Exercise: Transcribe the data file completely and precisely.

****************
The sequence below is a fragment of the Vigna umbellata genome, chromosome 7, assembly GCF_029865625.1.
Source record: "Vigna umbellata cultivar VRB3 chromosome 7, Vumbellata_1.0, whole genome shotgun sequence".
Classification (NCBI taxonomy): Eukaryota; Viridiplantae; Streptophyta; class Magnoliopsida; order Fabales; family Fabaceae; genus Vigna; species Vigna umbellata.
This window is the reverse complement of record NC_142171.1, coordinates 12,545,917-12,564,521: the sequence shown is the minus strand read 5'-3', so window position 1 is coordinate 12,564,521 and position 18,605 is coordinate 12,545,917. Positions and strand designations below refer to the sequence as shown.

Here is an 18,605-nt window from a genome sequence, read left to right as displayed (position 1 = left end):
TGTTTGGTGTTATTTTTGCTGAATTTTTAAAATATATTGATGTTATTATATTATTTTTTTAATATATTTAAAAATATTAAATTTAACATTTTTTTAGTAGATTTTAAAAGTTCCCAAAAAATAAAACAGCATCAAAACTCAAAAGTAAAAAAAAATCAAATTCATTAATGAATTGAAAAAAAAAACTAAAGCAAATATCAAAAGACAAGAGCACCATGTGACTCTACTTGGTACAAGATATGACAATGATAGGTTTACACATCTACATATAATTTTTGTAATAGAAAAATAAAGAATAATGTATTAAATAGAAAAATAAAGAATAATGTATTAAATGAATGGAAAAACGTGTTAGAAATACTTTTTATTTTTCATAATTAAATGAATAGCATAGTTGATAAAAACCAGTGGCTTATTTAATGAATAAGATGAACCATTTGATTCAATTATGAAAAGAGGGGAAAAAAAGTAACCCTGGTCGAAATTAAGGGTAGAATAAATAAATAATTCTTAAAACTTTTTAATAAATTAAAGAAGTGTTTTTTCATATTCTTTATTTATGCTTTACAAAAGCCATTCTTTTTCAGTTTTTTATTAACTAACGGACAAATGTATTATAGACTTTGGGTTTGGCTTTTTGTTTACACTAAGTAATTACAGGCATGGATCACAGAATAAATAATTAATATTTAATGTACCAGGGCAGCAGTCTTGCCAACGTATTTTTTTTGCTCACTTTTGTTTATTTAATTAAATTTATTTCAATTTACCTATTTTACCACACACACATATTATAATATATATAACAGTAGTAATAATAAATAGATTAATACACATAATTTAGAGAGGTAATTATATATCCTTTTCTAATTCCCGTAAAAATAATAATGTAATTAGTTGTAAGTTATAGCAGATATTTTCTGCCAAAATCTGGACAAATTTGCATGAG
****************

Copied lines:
The sequence below is a fragment of the Vigna umbellata genome, chromosome 7, assembly GCF_029865625.1.
Source record: "Vigna umbellata cultivar VRB3 chromosome 7, Vumbellata_1.0, whole genome shotgun sequence".
Classification (NCBI taxonomy): Eukaryota; Viridiplantae; Streptophyta; class Magnoliopsida; order Fabales; family Fabaceae; genus Vigna; species Vigna umbellata.
This window is the reverse complement of record NC_142171.1, coordinates 12,545,917-12,564,521: the sequence shown is the minus strand read 5'-3', so window position 1 is coordinate 12,564,521 and position 18,605 is coordinate 12,545,917. Positions and strand designations below refer to the sequence as shown.

Here is an 18,605-nt window from a genome sequence, read left to right as displayed (position 1 = left end):
TGTTTGGTGTTATTTTTGCTGAATTTTTAAAATATATTGATGTTATTATATTATTTTTTTAATATATTTAAAAATATTAAATTTAACATTTTTTTAGTAGATTTTAAAAGTTCCCAAAAAATAAAACAGCATCAAAACTCAAAAGTAAAAAAAAATCAAATTCATTAATGAATTGAAAAAAAAAACTAAAGCAAATATCAAAAGACAAGAGCACCATGTGACTCTACTTGGTACAAGATATGACAATGATAGGTTTACACATCTACATATAATTTTTGTAATAGAAAAATAAAGAATAATGTATTAAATAGAAAAATAAAGAATAATGTATTAAATGAATGGAAAAACGTGTTAGAAATACTTTTTATTTTTCATAATTAAATGAATAGCATAGTTGATAAAAACCAGTGGCTTATTTAATGAATAAGATGAACCATTTGATTCAATTATGAAAAGAGGGGAAAAAAAGTAACCCTGGTCGAAATTAAGGGTAGAATAAATAAATAATTCTTAAAACTTTTTAATAAATTAAAGAAGTGTTTTTTCATATTCTTTATTTATGCTTTACAAAAGCCATTCTTTTTCAGTTTTTTATTAACTAACGGACAAATGTATTATAGACTTTGGGTTTGGCTTTTTGTTTACACTAAGTAATTACAGGCATGGATCACAGAATAAATAATTAATATTTAATGTACCAGGGCAGCAGTCTTGCCAACGTATTTTTTTTGCTCACTTTTGTTTATTTAATTAAATTTATTTCAATTTACCTATTTTACCACACACACATATTATAATATATATAACAGTAGTAATAATAAATAGATTAATACACATAATTTAGAGAGGTAATTATATATCCTTTTCTAATTCCCGTAAAAATAATAATGTAATTAGTTGTAAGTTATAGCAGATATTTTCTGCCAAAATCTGGACAAATTTGCATGAG